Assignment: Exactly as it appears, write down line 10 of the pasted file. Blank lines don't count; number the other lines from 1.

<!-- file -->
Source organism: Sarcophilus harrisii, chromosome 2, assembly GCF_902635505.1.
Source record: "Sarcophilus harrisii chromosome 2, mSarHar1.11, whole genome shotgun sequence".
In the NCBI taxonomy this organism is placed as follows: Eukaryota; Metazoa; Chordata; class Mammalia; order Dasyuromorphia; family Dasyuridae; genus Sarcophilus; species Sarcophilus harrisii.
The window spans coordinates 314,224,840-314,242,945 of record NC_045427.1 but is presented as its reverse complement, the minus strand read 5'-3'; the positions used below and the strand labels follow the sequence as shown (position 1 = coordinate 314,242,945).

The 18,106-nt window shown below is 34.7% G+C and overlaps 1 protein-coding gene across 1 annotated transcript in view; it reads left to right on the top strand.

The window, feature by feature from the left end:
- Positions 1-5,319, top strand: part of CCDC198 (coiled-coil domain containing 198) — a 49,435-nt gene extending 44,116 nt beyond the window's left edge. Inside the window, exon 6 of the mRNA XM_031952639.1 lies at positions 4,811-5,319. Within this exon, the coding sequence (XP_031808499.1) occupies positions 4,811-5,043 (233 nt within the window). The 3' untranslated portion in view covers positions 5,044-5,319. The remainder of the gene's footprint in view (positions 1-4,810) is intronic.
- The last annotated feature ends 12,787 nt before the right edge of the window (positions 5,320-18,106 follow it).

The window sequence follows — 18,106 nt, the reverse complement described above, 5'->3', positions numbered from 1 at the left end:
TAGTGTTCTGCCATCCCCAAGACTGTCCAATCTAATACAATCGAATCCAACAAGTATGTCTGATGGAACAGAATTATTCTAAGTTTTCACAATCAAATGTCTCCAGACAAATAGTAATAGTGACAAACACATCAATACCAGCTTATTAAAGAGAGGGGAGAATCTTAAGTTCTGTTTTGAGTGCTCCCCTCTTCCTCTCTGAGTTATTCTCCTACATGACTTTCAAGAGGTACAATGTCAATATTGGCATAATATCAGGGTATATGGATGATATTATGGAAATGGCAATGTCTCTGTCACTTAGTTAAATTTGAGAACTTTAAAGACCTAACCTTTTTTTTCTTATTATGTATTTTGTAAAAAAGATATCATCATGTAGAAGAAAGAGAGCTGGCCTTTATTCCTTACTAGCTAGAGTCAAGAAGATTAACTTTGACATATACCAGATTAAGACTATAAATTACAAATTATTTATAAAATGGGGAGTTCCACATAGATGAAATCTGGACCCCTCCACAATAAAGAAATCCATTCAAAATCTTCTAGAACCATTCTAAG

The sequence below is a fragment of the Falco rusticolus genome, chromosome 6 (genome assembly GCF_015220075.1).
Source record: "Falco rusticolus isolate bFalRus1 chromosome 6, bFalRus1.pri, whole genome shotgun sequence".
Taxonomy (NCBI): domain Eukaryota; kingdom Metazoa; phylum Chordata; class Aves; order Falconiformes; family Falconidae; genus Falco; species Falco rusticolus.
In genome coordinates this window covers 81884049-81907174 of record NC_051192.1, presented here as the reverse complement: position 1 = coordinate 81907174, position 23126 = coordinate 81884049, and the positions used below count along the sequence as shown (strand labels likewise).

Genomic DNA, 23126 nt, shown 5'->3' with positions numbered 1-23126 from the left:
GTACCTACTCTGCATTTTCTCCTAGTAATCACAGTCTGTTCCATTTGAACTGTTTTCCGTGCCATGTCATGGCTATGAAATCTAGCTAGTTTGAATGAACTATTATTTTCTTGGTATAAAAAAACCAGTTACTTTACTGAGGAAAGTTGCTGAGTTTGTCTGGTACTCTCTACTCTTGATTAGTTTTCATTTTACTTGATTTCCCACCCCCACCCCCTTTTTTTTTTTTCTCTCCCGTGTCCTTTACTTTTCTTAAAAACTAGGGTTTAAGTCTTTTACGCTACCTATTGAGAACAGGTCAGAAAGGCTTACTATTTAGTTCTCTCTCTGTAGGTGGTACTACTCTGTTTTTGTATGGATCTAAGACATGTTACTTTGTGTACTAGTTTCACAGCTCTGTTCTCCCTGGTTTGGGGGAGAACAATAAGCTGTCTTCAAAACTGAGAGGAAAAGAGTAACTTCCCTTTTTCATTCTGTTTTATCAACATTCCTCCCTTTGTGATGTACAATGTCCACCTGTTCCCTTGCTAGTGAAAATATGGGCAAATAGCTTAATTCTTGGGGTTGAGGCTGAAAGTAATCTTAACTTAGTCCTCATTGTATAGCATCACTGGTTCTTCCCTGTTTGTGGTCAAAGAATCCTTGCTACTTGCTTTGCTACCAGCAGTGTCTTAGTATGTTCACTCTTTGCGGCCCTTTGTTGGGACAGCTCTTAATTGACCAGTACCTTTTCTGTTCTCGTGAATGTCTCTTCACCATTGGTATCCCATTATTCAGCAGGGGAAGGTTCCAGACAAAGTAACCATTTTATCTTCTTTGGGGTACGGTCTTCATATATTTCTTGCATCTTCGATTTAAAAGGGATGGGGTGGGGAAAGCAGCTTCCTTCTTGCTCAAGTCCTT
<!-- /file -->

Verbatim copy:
TAGTGTTCTGCCATCCCCAAGACTGTCCAATCTAATACAATCGAATCCAACAAGTATGTCTGATGGAACAGAATTATTCTAAGTTTTCACAATCAAATGTCTCCAGACAAATAGTAATAGTGACAAACACATCAATACCAGCTTATTAAAGAGAGGGGAGAATCTTAAGTTCTGTTTTGAGTGCTCCCCTCTTCCTCTCTGAGTTATTCTCCTACATGACTTTCAAGAGGTACAATGTCAATATTGGCATAATATCAGGGTATATGGATGATATTATGGAAATGGCAATGTCTCTGTCACTTAGTTAAATTTGAGAACTTTAAAGACCTAACCTTTTTTTTCTTATTATGTATTTTGTAAAAAAGATATCATCATGTAGAAGAAAGAGAGCTGGCCTTTATTCCTTACTAGCTAGAGTCAAGAAGATTAACTTTGACATATACCAGATTAAGACTATAAATTACAAATTATTTATAAAATGGGGAGTTCCACATAGATGAAATCTGGACCCCTCCACAATAAAGAAATCCATTCAAAATCTTCTAGAACCATTCTAAG